When: 1-3 December 2020, full day Tokyo time (GMT+9)
Moderator: Calla Wiemer (email@example.com)
Co-Authors: Shiela Camingue-Romance; Irfan Qureshi; Shu Tian.
To halt the spread of Covid-19, Asian countries have imposed varying forms and degrees of restrictions, ranging from nationwide lockdown – e.g., India and Malaysia – to much more targeted policy responses – e.g., Japan and Korea. The diversity of restrictions across the region reflects the diversity of technological, administrative, and other country-specific factors. For example, Korea did not have to resort to stringent restrictions because it has a technologically advanced contact tracing system. But the Korean experience is unlikely to be relevant to countries that do not have advanced technology and strong administrative capacity.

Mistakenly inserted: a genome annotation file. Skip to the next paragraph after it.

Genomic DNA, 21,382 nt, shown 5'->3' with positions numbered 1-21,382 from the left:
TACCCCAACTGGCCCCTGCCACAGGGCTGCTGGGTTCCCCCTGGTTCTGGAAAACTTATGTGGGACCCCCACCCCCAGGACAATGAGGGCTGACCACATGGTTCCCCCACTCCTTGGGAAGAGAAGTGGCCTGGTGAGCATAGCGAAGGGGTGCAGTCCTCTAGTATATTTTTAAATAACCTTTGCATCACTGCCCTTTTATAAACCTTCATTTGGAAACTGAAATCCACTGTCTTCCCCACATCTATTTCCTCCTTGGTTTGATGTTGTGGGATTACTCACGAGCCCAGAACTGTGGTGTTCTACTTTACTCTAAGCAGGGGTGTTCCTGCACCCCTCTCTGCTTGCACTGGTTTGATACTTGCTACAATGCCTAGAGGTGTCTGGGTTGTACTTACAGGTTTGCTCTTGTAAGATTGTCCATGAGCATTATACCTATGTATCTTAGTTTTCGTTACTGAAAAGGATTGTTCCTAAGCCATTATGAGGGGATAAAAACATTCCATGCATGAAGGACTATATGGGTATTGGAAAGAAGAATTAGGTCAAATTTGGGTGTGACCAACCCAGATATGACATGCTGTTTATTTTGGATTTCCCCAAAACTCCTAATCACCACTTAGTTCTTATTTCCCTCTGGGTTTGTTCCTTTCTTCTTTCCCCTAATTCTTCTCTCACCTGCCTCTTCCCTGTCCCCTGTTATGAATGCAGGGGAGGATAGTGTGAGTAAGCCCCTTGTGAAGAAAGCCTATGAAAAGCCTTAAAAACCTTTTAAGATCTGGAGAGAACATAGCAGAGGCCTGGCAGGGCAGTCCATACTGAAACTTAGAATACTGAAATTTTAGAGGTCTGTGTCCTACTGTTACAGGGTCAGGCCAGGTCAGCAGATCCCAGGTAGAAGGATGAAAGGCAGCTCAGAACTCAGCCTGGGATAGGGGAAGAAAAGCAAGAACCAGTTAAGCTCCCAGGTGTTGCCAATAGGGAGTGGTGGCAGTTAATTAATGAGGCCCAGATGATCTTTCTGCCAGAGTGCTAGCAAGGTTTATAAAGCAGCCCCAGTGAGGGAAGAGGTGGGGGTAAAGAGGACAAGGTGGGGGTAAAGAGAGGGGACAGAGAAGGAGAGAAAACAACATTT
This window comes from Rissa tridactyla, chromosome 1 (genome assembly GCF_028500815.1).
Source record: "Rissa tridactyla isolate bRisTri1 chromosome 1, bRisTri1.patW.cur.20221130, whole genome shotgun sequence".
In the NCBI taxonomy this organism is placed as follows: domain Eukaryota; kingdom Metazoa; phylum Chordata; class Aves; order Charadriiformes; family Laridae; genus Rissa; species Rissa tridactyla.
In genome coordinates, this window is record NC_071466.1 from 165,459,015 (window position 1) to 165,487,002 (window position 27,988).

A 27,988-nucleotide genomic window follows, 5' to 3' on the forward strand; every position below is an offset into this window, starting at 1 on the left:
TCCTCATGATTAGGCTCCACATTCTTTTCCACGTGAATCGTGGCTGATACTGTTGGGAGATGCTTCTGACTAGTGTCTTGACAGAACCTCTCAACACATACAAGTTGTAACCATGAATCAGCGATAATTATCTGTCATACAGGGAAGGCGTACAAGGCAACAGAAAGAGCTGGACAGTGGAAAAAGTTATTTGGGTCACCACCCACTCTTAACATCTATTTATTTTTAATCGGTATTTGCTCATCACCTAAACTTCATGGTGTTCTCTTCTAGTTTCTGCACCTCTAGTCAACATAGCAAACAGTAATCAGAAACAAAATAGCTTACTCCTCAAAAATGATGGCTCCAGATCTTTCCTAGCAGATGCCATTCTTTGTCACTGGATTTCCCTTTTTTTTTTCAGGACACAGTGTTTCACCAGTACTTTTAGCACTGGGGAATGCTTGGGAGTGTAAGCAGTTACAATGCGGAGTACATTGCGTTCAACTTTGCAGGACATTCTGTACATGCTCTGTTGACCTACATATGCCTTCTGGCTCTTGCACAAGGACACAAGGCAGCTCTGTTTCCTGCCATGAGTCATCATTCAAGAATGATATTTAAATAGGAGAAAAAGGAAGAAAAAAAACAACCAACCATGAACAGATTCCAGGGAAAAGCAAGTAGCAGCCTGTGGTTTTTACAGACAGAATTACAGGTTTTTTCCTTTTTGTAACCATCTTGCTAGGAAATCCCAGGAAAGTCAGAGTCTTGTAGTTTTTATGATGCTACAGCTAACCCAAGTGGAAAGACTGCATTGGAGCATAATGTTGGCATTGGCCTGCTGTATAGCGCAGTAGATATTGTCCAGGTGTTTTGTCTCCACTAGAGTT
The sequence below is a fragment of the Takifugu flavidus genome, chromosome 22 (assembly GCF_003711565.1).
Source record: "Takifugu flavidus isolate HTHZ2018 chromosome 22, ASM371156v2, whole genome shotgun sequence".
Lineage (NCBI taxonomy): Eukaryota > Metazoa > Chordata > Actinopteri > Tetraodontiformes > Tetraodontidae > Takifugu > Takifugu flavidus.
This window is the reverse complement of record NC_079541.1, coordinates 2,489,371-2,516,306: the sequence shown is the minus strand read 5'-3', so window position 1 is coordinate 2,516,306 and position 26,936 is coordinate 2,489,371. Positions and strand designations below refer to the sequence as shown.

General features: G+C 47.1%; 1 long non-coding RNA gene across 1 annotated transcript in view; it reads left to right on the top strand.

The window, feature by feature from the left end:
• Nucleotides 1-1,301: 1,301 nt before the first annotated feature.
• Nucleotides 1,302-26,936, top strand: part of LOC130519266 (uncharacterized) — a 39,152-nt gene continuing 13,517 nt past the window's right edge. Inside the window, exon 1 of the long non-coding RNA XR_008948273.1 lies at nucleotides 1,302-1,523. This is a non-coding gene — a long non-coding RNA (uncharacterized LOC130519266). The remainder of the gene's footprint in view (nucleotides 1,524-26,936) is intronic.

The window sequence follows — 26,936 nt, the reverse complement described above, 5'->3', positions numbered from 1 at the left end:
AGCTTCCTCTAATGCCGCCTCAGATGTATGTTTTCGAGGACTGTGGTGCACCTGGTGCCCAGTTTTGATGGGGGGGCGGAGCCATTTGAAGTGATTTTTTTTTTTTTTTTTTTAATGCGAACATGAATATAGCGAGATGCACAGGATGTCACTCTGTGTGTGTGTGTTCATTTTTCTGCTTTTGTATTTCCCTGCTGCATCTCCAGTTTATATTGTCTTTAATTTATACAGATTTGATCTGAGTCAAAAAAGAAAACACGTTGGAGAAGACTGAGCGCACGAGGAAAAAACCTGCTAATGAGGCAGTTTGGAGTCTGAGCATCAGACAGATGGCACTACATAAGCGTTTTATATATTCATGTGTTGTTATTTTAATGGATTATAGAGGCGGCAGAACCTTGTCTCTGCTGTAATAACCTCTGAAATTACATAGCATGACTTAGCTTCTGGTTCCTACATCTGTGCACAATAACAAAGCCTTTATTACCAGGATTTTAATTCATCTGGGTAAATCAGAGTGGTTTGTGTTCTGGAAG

Japan has, for several decades, experienced a toxic combination of an aging and shrinking population, slow growth, and very large fiscal deficits and debt. Looking forward, Japan’s potential growth is expected to approach zero, in large part owing to its demographic profile (see IMF).
These interrelated issues have led policy-makers in Japan on a search for meaningful structural reforms to raise potential growth and offset the impact of eventual fiscal adjustment. One area that has received significant attention has been the Japanese labor market, which is characterized by low female labor force participation; a significant duality between heavily-protected workers and “non-regular” workers with few protections and lower productivity; and limited flexibility regarding working conditions and modalities (Figure 1).
When: 23 June 2020, 2:00-3:30pm Australian Eastern Standard Time (GMT+10)
Hosts: Centre for Development Economics and Sustainability (CDES), Monash University Business School and the School of Economics, University of the Philippines Diliman.
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